I can't tell if this guy is the ultimate liar or really believes this stuff.He takes the most gratuitous shot at Mike Royko I have ever seen. So mean spirited, and isn't it sad that Royko isn't around to tear him apart. I promise you this guy would have NEVER dared to take on Royko when he was alive.The book is mildly entertaining at the beginning, and he has crap to say about EVERYONE. Until Obama comes into his life, and the shift in tone is so drastic and so immediate that I wondered if he ha [...]

    • Leo says:

      Maybe I read too many histories and not enough autobiographies, but this book is a unique portrait of a man who has lived in some interesting times. The pre-Obama sections are most fascinating in that they give a glimpse of what Chicago politics means. That being said, there are a lot of people that he does not want to offend. Obama and 2008 election were compelling. After he gets to the White House it seems that there's a lot of terrible stuff going on and a lot of Obama being AWESOME! Kind of [...]

    • Margaret says:

      I found the first half of this book to be extremely engrossing. Following Axelrod's career from young journalist to political insider was very interesting. His stories and reflections added a side to the political front that we seldom see. However, once he begins writing about working with Barack Obama, the book became tedious at best. Almost completely gone were the anecdotes that made the book come alive, replaced by adoring stories of the always glorious Obama. It matters not what your politi [...]

    • Dennis Swanger says:

      Axelrod's book is an entertaining glimpse into the life and career of a political-campaign insider. The book is well written --- Axelrod started out as a newspaper reporter --- and focuses on the gritty details of modern, American political campaigns, mostly in the Midwest. The heart of the book runs from Axelrod's first meeting with Barack Obama (page 119) to the winning night of the 2008 presidential election (page 323). A must-read for hardcore Obama supporters and political junkies of all st [...]

    • Johannes Kleske says:

      As blatantly subjective as expected, this is the most inside view on Obamas campaigns and first term in the White House as currently available until Obama writes his own take. I was especially interested in the communications and strategy PoV on it. It's deeply fascinating to get the inside perspective on all the events like Obama's botched first debate in his second campaign etc. If you're not into Chicago politics, just skip the first part of this book.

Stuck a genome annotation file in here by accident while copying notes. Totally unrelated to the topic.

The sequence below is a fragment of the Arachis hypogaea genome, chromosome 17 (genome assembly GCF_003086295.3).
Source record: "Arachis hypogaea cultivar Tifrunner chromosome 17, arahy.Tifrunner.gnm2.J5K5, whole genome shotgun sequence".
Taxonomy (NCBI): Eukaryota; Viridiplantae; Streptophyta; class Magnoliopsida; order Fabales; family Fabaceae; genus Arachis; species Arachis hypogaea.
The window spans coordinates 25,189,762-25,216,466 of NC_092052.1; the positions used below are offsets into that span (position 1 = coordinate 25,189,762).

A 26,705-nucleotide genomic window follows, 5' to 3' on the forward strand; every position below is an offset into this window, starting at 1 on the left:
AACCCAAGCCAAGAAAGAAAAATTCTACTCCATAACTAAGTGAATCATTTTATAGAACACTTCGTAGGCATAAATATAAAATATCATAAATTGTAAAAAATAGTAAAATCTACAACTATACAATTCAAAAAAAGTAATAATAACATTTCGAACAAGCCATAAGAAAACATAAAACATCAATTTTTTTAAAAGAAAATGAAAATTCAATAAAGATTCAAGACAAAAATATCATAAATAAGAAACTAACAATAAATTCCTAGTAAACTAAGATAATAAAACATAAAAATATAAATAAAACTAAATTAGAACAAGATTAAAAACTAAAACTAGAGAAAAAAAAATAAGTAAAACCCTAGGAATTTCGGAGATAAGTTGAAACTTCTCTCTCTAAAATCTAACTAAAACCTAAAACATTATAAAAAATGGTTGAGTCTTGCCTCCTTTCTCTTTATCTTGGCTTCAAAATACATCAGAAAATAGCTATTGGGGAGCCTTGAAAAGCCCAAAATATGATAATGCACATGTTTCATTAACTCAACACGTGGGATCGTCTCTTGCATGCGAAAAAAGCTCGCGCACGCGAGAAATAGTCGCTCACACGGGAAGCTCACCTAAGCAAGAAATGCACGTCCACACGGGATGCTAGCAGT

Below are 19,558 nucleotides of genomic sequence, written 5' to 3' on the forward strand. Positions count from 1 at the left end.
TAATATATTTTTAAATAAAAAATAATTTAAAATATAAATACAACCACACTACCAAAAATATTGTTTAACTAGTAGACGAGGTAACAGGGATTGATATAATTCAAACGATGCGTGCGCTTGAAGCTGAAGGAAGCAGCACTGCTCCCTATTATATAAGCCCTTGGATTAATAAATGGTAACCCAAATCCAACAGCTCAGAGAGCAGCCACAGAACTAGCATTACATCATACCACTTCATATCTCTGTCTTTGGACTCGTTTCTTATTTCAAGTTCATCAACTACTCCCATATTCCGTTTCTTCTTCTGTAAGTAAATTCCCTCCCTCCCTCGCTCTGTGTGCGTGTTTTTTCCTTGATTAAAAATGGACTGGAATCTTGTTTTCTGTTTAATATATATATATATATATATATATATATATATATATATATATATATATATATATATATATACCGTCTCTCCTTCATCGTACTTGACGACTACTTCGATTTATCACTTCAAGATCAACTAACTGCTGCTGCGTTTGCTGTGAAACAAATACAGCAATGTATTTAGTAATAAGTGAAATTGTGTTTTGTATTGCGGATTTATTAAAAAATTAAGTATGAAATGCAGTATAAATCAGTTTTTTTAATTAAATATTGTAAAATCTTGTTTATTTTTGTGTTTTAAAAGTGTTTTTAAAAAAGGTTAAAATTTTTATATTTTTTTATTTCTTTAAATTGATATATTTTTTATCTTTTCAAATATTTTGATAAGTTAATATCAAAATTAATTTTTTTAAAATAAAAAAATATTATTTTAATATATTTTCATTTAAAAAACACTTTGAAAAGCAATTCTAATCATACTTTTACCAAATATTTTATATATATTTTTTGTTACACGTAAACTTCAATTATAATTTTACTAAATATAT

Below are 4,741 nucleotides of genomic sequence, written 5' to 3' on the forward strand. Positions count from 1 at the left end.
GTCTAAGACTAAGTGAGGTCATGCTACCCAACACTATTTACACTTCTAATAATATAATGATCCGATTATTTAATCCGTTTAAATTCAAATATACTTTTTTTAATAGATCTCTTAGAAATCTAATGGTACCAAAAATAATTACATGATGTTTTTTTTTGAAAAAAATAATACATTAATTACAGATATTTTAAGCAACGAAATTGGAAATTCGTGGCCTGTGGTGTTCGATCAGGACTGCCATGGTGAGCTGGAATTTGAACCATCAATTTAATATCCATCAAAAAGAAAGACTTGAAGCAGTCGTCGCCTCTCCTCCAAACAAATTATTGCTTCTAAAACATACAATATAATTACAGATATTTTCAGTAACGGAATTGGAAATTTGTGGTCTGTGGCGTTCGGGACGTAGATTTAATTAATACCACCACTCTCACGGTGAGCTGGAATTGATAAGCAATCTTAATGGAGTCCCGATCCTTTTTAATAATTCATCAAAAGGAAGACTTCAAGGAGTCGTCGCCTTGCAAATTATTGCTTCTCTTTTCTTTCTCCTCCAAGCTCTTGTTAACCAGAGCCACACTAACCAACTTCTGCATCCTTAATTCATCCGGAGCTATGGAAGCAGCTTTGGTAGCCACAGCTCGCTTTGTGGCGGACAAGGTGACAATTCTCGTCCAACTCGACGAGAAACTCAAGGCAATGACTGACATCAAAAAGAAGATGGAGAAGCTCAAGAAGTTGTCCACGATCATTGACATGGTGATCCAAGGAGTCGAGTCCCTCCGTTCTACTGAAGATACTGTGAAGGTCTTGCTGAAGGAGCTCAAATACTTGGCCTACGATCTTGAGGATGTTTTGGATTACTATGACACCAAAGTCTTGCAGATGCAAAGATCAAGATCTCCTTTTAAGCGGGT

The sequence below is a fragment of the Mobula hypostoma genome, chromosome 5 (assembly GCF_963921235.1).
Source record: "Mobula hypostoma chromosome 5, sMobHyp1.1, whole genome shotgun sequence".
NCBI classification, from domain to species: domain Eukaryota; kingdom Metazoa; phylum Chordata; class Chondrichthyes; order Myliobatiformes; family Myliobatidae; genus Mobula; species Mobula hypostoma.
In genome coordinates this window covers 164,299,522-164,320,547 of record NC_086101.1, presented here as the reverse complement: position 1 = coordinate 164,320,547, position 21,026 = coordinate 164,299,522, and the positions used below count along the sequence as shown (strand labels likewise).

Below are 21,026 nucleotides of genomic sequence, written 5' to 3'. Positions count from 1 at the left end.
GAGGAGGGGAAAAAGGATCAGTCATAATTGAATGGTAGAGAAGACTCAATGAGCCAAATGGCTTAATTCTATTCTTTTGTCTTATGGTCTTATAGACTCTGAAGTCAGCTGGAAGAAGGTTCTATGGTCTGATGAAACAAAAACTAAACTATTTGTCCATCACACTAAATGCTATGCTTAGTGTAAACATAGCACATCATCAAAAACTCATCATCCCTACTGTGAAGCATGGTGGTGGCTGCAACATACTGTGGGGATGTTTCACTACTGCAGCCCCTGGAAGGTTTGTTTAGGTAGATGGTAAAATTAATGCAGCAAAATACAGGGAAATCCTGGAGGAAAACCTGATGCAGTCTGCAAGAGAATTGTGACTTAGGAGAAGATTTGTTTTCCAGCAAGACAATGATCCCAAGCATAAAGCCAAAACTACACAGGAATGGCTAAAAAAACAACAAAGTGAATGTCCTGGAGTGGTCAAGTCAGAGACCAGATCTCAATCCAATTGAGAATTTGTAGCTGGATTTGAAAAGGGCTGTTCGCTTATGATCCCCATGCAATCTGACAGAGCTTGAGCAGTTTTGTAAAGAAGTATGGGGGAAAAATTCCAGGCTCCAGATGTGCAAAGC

• Bookforum Magazine says:

      "The conceit of frustrated idealism animates Axelrod's account of his political coming-of-age in Believer. It's a well-written story that will find its most enthusiastic audience among readers doggedly devoted to the Obama creed."–John Stoehr on David Axelrod's Believer: My Forty Years in Politics in the April/May 2015 issue of Bookforum To read the rest of this review, go to Bookforum:bookforum/inprint/022_01

    • Jennifer says:

      This is a compelling documentary of recent Presidential history. The prose is very well done, and gives the insider's view on Axelrod's early career as a journalist and campaign consultant, and his later career working on Obama's two elections and as a senior strategist in the White House during Obama's first two years.

    • Nora Weaver says:

      "Believer" was compulsively readable. Axelrod is a fabulous story teller and, because of his background in newspaper and communications, his writing is marvelous, his use of language extraordinary. If you are remotely interested in politics and governance, you will love this insider view of Axelrod's entire career which had the aim of making the world a better place for all people.

    • Michael Shea says:

      Only read the Obama parts--nobody wants to read about Deval Patrick. David Axelrod calling himself "a believer" is the most ridiculous thing I've ever heard, given his career as a campaigner and focus group guy.

    • Kenny says:

      Great window into political strategy, campaigns, and Obama's rise and presidency. Axelrod is fascinating to listen to and comes off as honest and honorable. Desta and Ben had loved it, and I now see why.

    • David says:

      Anything reasonably well-written by a top-level political strategist gets top ratings from me, especially if it reveals nuggets of inside information. Fascinating!